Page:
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What's a good finish for my first spray project?

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  • What's a good finish for my first spray project?

    Hi folks,
    I'm finishing a shoe rack in cherry to match the kitchen cabs. In order to get a good color saturation I had to wipe the second coat lightly, leaving a bit on the surface. I was going to do a wipe on finish so that the raised panels could float, not being held captive by the topcoat but with the superficial stain this doesn't look like an option. I do have a cheap ($50) Harbor Freight HVLP sprayer that I haven't played with yet so I was thining that this is the perfect opportunity. Of course it's going to take a bit of practice off-project to get a good techique. My Q is what would be a good choice of finishes for this.
    Later,
    Chiz
    Later,
    Chiz
    https://www.ridgidforum.com/core/ima...lies/frown.pnghttps://www.ridgidforum.com/core/ima...es/redface.pnghttps://www.ridgidforum.com/core/ima...s/rolleyes.pnghttps://www.ridgidforum.com/core/ima...lies/smile.png

  • #2
    Re: What's a good finish for my first spray project?

    Personally, I suggest that people use lacquer to start learning. The reason is that it dries FAST. If you get a run or sag, it can be sanded out in about an hour. Dry time between successful coats is usually around 10 to 15 minutes in a warm shop.
    On the "floating panels", i'd recommend shooting a 1/2" pin top and bottom center on the back side of the panel where it fits into the styles. I angle them on the edge of the style so they don't show much at all. That will keep it in place and still let it expand crossgrain if need be.

    With most of the oil based poly's, the drying time is much longer and a small sag will end up running all the way to the floor before it firms up any.

    As far as the Harbor Freight sprayer, give it a go!!! I know guys that spray CARS with the HF spray guns!

    Mark
    Congratulations to Mr. "the sky is falling" Al Gore, nominated the new Village Idiot!

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    • #3
      Re: What's a good finish for my first spray project?

      Thanks for the help, Mark. A couple of other Q's, if you have time. The shop is not very warm. I can get it to 50 if I keep the heat on. Is that OK for laquer? Secondly, are you recommending that the pin be wedged between the panel and the stile or is it thru the panel at the stile/ panel and into the stile on the opposite side of the panel? I hope that's clear.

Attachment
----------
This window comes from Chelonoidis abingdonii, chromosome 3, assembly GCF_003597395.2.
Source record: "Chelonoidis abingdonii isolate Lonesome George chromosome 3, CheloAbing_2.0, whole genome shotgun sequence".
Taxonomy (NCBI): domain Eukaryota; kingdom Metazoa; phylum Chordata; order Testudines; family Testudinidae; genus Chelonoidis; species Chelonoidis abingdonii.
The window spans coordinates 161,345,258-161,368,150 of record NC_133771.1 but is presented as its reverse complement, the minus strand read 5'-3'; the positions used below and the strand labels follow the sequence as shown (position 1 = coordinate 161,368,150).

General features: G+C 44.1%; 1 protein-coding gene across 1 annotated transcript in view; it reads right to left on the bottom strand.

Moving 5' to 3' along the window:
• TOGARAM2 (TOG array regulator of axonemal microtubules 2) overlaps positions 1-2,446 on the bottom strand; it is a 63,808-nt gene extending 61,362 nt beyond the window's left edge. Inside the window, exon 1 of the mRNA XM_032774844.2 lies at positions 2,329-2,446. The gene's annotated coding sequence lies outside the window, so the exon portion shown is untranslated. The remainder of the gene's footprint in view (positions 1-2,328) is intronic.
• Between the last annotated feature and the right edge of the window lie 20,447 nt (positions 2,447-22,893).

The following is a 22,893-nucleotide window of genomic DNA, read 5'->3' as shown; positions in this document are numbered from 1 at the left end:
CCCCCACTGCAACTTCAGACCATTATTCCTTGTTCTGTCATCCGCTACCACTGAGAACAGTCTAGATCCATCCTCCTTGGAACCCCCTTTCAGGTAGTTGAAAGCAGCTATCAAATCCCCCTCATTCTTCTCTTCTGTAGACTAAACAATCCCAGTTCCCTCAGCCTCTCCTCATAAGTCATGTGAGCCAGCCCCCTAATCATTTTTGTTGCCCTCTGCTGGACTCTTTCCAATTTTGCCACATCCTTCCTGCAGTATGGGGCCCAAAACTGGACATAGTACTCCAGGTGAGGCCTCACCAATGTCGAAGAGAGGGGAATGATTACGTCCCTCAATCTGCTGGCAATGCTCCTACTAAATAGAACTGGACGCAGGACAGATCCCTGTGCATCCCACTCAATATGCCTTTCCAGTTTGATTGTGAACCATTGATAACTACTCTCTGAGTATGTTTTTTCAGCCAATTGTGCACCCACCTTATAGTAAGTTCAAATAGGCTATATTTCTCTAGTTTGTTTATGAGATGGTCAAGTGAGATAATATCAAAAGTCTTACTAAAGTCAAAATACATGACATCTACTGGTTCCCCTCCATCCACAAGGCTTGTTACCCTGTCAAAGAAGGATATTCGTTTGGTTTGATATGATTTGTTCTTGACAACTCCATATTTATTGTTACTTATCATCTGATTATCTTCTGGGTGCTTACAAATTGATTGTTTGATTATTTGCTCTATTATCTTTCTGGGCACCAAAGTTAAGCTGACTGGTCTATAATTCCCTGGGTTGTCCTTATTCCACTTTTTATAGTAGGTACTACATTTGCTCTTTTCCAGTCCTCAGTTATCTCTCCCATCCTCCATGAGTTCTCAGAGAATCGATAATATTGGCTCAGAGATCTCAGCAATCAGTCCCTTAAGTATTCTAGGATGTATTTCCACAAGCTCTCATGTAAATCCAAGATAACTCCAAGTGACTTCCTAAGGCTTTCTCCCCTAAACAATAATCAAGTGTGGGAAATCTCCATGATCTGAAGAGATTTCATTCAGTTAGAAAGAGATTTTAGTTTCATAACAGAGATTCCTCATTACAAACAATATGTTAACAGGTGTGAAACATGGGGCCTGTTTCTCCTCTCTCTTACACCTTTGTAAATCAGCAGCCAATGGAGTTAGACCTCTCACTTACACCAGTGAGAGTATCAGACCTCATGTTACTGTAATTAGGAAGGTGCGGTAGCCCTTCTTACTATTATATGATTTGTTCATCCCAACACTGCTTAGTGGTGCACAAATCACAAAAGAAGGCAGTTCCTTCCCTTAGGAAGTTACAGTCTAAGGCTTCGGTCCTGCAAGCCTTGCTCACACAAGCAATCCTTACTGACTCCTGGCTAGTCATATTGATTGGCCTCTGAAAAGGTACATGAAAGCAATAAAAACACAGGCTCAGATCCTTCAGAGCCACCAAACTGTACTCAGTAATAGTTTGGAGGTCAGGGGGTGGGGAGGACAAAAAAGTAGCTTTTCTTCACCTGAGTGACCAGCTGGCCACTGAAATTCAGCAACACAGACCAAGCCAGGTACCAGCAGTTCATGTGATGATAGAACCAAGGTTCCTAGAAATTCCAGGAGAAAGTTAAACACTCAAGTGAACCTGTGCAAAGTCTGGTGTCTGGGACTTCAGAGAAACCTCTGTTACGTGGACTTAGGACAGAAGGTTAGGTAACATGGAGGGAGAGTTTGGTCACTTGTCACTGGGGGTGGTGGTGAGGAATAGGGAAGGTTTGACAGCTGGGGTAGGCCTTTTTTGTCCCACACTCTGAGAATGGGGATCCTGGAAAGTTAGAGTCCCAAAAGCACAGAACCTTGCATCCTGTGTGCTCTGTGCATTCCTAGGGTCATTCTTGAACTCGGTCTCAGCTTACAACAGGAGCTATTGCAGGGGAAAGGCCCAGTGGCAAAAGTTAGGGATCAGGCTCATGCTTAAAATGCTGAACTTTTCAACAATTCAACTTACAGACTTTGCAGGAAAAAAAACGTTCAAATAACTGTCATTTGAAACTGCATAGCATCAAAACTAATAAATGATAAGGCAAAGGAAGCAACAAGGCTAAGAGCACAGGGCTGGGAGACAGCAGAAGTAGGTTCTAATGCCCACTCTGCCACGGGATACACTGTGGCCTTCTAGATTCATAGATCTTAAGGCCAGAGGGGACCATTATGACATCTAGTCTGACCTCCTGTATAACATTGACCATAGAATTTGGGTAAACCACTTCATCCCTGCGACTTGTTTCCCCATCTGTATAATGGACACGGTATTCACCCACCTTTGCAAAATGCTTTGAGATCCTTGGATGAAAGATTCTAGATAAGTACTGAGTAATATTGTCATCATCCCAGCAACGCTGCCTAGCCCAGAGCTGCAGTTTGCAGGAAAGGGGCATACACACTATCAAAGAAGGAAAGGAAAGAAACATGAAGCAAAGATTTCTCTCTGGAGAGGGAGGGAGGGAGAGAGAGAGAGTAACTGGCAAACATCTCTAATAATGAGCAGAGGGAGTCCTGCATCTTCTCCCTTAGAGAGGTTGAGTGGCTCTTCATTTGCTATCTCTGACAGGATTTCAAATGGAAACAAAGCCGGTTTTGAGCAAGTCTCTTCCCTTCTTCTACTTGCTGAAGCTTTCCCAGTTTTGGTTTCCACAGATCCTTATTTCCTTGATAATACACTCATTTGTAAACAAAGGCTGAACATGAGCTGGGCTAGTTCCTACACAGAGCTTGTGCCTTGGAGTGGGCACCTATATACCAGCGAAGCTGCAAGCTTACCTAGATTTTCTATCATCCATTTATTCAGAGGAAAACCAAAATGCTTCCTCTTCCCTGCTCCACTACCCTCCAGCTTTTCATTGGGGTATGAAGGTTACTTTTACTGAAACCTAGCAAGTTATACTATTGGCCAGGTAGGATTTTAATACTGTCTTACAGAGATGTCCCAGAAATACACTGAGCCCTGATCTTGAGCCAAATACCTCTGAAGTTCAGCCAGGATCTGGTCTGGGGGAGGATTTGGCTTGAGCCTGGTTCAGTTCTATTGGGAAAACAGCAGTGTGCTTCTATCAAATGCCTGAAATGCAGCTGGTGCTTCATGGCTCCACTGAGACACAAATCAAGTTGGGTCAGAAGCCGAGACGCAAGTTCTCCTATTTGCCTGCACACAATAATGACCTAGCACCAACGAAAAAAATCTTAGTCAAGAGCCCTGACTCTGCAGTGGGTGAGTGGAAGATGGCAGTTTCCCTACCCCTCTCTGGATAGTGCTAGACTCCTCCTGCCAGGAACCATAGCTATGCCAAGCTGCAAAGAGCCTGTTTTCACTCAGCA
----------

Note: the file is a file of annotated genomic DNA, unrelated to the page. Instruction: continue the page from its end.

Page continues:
TIA,
      Chiz
      Later,
      Chiz
      https://www.ridgidforum.com/core/ima...lies/frown.pnghttps://www.ridgidforum.com/core/ima...es/redface.pnghttps://www.ridgidforum.com/core/ima...s/rolleyes.pnghttps://www.ridgidforum.com/core/ima...lies/smile.png

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      • #4
        Re: What's a good finish for my first spray project?

        50 is cool but fine for lacquer. When you say "keep the heat on", is it a gas furnace in the garage? The fumes build up fast so make sure there are no flames from a heater or gas water heater going. Some ventalition will help keep you from choking! LOL

        The shop I used to work at drew in winter air all day, sometimes in the '30's. We wore jackets and gloves! You will need to thin it down more in cold weather to get it to automize (sp?) into small enough pieces. I usually cut my lacquer 25% for my airless and even more in conventional or HVLP gun. It will depend on how thick it is out of the can. Brands differ a lot too.

        The pin is like you said at the end. I angle the gun up AGAINST the style and shoot through the panel into the front side of the style. The angle is important so the pin does not come through your inside edge style detail. I also use a drop or two of glue in the center of the styles with I put in the panel. The wood doesn't expand with the grain, only across the grain.
        Last edited by The Wood Meister; 02-19-2007, 08:22 PM.
        Congratulations to Mr. "the sky is falling" Al Gore, nominated the new Village Idiot!

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